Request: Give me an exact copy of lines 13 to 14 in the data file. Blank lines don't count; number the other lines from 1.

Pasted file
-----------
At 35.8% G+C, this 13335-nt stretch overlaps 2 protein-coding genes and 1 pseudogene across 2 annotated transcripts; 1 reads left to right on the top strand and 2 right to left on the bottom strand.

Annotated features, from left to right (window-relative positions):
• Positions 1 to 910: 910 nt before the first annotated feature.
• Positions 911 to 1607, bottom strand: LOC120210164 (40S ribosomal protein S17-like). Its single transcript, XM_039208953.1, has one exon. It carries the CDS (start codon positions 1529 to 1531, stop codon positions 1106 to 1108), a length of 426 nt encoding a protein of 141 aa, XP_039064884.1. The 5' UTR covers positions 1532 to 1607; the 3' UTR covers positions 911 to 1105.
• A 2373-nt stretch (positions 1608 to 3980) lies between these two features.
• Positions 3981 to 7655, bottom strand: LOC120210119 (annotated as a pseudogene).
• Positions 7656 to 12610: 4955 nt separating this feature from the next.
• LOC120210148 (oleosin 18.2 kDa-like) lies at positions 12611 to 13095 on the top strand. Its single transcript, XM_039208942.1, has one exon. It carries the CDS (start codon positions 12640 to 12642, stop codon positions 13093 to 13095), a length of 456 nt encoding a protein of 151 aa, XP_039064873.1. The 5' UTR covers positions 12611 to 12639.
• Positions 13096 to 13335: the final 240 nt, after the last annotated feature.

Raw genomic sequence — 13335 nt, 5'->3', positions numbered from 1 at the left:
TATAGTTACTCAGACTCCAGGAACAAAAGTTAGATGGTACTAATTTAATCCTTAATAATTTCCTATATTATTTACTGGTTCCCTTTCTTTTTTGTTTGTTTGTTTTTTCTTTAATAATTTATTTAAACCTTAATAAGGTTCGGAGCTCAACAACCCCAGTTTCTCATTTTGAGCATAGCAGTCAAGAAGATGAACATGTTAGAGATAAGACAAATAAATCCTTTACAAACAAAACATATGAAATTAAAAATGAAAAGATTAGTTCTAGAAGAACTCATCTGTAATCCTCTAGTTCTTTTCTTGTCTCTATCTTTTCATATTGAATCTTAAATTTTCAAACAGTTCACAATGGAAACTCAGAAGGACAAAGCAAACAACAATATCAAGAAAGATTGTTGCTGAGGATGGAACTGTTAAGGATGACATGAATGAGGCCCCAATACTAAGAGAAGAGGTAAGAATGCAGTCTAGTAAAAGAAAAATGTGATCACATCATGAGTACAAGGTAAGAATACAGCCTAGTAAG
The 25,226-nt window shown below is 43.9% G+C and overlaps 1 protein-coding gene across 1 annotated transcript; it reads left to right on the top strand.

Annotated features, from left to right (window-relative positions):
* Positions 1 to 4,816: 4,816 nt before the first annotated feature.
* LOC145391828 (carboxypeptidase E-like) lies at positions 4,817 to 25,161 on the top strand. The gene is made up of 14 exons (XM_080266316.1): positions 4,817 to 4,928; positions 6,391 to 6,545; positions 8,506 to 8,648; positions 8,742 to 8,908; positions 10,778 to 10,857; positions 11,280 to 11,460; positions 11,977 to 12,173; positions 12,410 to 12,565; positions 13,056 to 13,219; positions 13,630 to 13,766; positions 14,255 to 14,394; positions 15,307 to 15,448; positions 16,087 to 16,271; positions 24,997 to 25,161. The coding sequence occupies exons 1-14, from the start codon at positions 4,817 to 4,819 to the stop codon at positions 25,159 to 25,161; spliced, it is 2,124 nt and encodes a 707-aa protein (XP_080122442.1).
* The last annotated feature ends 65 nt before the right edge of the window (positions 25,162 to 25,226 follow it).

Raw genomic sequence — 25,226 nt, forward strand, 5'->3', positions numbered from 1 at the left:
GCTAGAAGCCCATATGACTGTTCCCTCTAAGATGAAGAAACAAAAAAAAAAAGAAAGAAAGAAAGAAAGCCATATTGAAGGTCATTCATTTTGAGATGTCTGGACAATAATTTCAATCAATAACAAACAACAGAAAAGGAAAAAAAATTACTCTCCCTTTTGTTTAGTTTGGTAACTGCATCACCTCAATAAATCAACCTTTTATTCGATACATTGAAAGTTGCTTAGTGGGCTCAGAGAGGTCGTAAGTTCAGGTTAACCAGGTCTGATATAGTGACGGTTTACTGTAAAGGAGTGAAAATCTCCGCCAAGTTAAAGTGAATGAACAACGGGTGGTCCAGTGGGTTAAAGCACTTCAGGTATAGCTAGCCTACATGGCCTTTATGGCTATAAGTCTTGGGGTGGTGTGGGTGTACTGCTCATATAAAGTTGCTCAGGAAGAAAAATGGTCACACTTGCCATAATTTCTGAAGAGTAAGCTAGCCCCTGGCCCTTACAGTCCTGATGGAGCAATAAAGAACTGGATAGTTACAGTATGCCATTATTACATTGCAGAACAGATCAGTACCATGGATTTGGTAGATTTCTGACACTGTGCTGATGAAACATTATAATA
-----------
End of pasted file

Annotated features, from left to right (window-relative positions):
* Positions 1 to 4,816: 4,816 nt before the first annotated feature.